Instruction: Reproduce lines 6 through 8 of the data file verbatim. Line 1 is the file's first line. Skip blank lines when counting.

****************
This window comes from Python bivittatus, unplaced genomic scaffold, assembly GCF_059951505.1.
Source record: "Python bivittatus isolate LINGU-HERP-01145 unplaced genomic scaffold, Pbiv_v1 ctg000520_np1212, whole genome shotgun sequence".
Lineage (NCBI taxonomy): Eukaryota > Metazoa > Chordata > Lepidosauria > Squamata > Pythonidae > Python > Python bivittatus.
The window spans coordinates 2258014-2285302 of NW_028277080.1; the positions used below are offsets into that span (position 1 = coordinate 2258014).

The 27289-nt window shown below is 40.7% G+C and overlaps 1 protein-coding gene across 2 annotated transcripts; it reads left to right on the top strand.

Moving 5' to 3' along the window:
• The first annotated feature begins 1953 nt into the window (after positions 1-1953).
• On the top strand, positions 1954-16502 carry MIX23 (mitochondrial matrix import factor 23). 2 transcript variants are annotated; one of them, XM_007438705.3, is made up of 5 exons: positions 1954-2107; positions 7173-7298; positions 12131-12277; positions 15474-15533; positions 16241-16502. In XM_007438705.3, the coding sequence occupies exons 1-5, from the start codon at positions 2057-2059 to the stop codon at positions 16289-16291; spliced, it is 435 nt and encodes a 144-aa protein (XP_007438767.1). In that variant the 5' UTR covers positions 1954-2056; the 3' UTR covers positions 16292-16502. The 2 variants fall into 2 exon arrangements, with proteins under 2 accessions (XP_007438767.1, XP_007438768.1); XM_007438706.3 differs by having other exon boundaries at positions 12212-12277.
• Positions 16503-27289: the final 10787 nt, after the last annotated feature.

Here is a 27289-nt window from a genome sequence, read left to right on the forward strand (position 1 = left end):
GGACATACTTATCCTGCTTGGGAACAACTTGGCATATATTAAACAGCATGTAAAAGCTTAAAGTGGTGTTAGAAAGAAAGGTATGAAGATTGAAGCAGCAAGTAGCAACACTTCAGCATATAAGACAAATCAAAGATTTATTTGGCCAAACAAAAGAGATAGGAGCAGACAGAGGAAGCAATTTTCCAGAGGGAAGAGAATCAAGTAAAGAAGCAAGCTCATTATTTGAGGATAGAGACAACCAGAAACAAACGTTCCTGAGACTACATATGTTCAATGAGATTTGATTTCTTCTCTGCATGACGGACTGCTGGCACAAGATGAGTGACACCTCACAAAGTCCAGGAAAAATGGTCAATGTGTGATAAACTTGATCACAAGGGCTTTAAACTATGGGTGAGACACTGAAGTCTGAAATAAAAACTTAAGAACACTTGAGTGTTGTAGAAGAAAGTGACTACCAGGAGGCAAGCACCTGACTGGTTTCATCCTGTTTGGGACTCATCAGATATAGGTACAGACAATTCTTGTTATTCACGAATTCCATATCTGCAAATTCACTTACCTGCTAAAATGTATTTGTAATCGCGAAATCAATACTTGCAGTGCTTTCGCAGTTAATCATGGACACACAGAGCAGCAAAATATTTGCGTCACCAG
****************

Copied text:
Moving 5' to 3' along the window:
• The first annotated feature begins 1953 nt into the window (after positions 1-1953).
• On the top strand, positions 1954-16502 carry MIX23 (mitochondrial matrix import factor 23). 2 transcript variants are annotated; one of them, XM_007438705.3, is made up of 5 exons: positions 1954-2107; positions 7173-7298; positions 12131-12277; positions 15474-15533; positions 16241-16502. In XM_007438705.3, the coding sequence occupies exons 1-5, from the start codon at positions 2057-2059 to the stop codon at positions 16289-16291; spliced, it is 435 nt and encodes a 144-aa protein (XP_007438767.1). In that variant the 5' UTR covers positions 1954-2056; the 3' UTR covers positions 16292-16502. The 2 variants fall into 2 exon arrangements, with proteins under 2 accessions (XP_007438767.1, XP_007438768.1); XM_007438706.3 differs by having other exon boundaries at positions 12212-12277.